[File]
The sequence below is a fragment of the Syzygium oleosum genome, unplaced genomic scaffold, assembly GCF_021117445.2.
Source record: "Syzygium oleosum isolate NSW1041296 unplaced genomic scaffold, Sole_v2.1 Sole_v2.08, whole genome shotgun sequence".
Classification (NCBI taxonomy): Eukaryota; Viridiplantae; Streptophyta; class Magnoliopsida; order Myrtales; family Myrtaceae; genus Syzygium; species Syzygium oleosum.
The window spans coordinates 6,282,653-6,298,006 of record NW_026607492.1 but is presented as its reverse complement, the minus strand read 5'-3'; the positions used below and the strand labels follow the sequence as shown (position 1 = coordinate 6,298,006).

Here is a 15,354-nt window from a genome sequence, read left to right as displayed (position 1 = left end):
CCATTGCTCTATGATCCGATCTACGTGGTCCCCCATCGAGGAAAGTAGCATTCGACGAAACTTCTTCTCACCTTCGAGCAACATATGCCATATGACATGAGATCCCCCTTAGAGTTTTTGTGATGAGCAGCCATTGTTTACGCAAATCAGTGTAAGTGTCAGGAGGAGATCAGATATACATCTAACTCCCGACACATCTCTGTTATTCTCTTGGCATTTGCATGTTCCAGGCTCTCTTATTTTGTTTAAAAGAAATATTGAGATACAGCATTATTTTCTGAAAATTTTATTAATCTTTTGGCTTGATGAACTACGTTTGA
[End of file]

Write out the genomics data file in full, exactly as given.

The sequence below is a fragment of the Syzygium oleosum genome, unplaced genomic scaffold, assembly GCF_021117445.2.
Source record: "Syzygium oleosum isolate NSW1041296 unplaced genomic scaffold, Sole_v2.1 Sole_v2.08, whole genome shotgun sequence".
Classification (NCBI taxonomy): Eukaryota; Viridiplantae; Streptophyta; class Magnoliopsida; order Myrtales; family Myrtaceae; genus Syzygium; species Syzygium oleosum.
The window spans coordinates 6,282,653-6,298,006 of record NW_026607492.1 but is presented as its reverse complement, the minus strand read 5'-3'; the positions used below and the strand labels follow the sequence as shown (position 1 = coordinate 6,298,006).

Here is a 15,354-nt window from a genome sequence, read left to right as displayed (position 1 = left end):
CCATTGCTCTATGATCCGATCTACGTGGTCCCCCATCGAGGAAAGTAGCATTCGACGAAACTTCTTCTCACCTTCGAGCAACATATGCCATATGACATGAGATCCCCCTTAGAGTTTTTGTGATGAGCAGCCATTGTTTACGCAAATCAGTGTAAGTGTCAGGAGGAGATCAGATATACATCTAACTCCCGACACATCTCTGTTATTCTCTTGGCATTTGCATGTTCCAGGCTCTCTTATTTTGTTTAAAAGAAATATTGAGATACAGCATTATTTTCTGAAAATTTTATTAATCTTTTGGCTTGATGAACTACGTTTGA